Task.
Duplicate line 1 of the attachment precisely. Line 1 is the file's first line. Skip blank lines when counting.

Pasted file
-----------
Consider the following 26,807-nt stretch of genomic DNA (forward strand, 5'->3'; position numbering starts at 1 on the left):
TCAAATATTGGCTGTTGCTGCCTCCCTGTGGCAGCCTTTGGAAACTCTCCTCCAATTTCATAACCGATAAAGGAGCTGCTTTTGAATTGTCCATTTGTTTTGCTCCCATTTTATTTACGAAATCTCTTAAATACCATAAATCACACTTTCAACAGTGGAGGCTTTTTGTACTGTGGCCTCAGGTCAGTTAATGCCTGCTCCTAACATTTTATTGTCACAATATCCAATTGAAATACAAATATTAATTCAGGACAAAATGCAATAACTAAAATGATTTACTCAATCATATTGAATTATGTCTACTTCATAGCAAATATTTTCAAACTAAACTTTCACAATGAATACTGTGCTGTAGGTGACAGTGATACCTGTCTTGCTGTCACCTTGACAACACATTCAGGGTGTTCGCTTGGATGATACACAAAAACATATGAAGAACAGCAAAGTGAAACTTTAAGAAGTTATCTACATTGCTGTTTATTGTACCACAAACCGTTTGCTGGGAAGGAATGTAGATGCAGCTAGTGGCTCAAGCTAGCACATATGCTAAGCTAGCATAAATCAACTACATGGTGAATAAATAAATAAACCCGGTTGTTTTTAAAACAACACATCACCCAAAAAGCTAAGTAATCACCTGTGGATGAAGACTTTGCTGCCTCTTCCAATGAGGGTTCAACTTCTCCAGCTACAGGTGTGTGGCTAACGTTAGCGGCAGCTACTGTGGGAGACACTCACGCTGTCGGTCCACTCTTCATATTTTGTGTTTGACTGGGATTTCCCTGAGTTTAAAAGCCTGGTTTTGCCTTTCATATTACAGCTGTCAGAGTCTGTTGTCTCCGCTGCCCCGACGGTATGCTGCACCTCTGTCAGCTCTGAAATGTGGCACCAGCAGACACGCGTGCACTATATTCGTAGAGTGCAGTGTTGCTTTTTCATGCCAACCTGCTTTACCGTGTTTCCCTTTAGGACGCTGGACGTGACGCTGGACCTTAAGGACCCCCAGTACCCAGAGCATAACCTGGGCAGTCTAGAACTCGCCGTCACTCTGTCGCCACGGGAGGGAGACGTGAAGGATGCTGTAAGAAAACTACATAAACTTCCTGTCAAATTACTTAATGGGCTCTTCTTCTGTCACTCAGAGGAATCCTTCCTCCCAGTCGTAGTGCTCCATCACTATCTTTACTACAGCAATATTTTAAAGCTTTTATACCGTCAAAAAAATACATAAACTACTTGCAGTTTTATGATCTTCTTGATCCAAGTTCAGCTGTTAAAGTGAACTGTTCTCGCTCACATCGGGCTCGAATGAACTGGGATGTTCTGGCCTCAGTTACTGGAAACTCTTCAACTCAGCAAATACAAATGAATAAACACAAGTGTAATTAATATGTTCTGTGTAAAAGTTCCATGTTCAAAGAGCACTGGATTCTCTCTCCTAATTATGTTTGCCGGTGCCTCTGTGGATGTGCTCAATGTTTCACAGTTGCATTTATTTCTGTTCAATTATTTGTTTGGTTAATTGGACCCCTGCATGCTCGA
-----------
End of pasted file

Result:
Consider the following 26,807-nt stretch of genomic DNA (forward strand, 5'->3'; position numbering starts at 1 on the left):